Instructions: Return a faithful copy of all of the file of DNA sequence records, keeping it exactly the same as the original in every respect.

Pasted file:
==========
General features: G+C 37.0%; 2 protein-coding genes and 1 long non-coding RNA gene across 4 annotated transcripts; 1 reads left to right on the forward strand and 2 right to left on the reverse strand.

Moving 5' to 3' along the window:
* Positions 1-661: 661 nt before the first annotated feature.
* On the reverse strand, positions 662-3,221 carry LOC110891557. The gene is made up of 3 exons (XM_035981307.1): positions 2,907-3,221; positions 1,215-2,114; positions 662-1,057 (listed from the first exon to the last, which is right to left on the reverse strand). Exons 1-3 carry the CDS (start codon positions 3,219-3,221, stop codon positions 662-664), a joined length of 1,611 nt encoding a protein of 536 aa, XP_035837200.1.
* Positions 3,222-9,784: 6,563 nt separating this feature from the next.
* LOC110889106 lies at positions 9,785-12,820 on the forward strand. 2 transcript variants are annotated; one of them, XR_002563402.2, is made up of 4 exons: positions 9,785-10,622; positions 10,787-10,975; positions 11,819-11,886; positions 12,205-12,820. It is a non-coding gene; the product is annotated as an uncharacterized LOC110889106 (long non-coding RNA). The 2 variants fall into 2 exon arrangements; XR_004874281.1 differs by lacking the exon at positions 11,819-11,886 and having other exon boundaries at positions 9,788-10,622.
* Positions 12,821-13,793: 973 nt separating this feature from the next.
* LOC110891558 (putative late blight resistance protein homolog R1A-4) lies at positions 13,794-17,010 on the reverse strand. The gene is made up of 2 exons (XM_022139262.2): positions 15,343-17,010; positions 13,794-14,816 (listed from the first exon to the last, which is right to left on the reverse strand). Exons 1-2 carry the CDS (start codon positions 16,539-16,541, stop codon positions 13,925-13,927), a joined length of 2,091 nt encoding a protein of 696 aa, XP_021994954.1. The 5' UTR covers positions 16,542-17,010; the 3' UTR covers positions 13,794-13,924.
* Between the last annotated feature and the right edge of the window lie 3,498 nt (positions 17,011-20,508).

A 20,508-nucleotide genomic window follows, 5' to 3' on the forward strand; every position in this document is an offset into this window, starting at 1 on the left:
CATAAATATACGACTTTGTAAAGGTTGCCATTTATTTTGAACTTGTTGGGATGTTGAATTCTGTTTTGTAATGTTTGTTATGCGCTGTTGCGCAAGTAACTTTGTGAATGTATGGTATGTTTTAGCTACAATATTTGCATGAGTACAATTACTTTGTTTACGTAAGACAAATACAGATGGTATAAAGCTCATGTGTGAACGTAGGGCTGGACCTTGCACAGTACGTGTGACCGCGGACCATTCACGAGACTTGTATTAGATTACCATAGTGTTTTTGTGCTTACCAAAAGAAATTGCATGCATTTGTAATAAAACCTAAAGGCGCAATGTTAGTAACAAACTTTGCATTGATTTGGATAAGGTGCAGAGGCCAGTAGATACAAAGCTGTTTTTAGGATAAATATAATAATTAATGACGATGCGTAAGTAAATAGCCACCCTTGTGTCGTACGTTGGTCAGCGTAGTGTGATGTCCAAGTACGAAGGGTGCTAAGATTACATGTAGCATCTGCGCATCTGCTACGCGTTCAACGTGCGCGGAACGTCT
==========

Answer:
General features: G+C 37.0%; 2 protein-coding genes and 1 long non-coding RNA gene across 4 annotated transcripts; 1 reads left to right on the forward strand and 2 right to left on the reverse strand.

Moving 5' to 3' along the window:
* Positions 1-661: 661 nt before the first annotated feature.
* On the reverse strand, positions 662-3,221 carry LOC110891557. The gene is made up of 3 exons (XM_035981307.1): positions 2,907-3,221; positions 1,215-2,114; positions 662-1,057 (listed from the first exon to the last, which is right to left on the reverse strand). Exons 1-3 carry the CDS (start codon positions 3,219-3,221, stop codon positions 662-664), a joined length of 1,611 nt encoding a protein of 536 aa, XP_035837200.1.
* Positions 3,222-9,784: 6,563 nt separating this feature from the next.
* LOC110889106 lies at positions 9,785-12,820 on the forward strand. 2 transcript variants are annotated; one of them, XR_002563402.2, is made up of 4 exons: positions 9,785-10,622; positions 10,787-10,975; positions 11,819-11,886; positions 12,205-12,820. It is a non-coding gene; the product is annotated as an uncharacterized LOC110889106 (long non-coding RNA). The 2 variants fall into 2 exon arrangements; XR_004874281.1 differs by lacking the exon at positions 11,819-11,886 and having other exon boundaries at positions 9,788-10,622.
* Positions 12,821-13,793: 973 nt separating this feature from the next.
* LOC110891558 (putative late blight resistance protein homolog R1A-4) lies at positions 13,794-17,010 on the reverse strand. The gene is made up of 2 exons (XM_022139262.2): positions 15,343-17,010; positions 13,794-14,816 (listed from the first exon to the last, which is right to left on the reverse strand). Exons 1-2 carry the CDS (start codon positions 16,539-16,541, stop codon positions 13,925-13,927), a joined length of 2,091 nt encoding a protein of 696 aa, XP_021994954.1. The 5' UTR covers positions 16,542-17,010; the 3' UTR covers positions 13,794-13,924.
* Between the last annotated feature and the right edge of the window lie 3,498 nt (positions 17,011-20,508).

A 20,508-nucleotide genomic window follows, 5' to 3' on the forward strand; every position in this document is an offset into this window, starting at 1 on the left:
CATAAATATACGACTTTGTAAAGGTTGCCATTTATTTTGAACTTGTTGGGATGTTGAATTCTGTTTTGTAATGTTTGTTATGCGCTGTTGCGCAAGTAACTTTGTGAATGTATGGTATGTTTTAGCTACAATATTTGCATGAGTACAATTACTTTGTTTACGTAAGACAAATACAGATGGTATAAAGCTCATGTGTGAACGTAGGGCTGGACCTTGCACAGTACGTGTGACCGCGGACCATTCACGAGACTTGTATTAGATTACCATAGTGTTTTTGTGCTTACCAAAAGAAATTGCATGCATTTGTAATAAAACCTAAAGGCGCAATGTTAGTAACAAACTTTGCATTGATTTGGATAAGGTGCAGAGGCCAGTAGATACAAAGCTGTTTTTAGGATAAATATAATAATTAATGACGATGCGTAAGTAAATAGCCACCCTTGTGTCGTACGTTGGTCAGCGTAGTGTGATGTCCAAGTACGAAGGGTGCTAAGATTACATGTAGCATCTGCGCATCTGCTACGCGTTCAACGTGCGCGGAACGTCT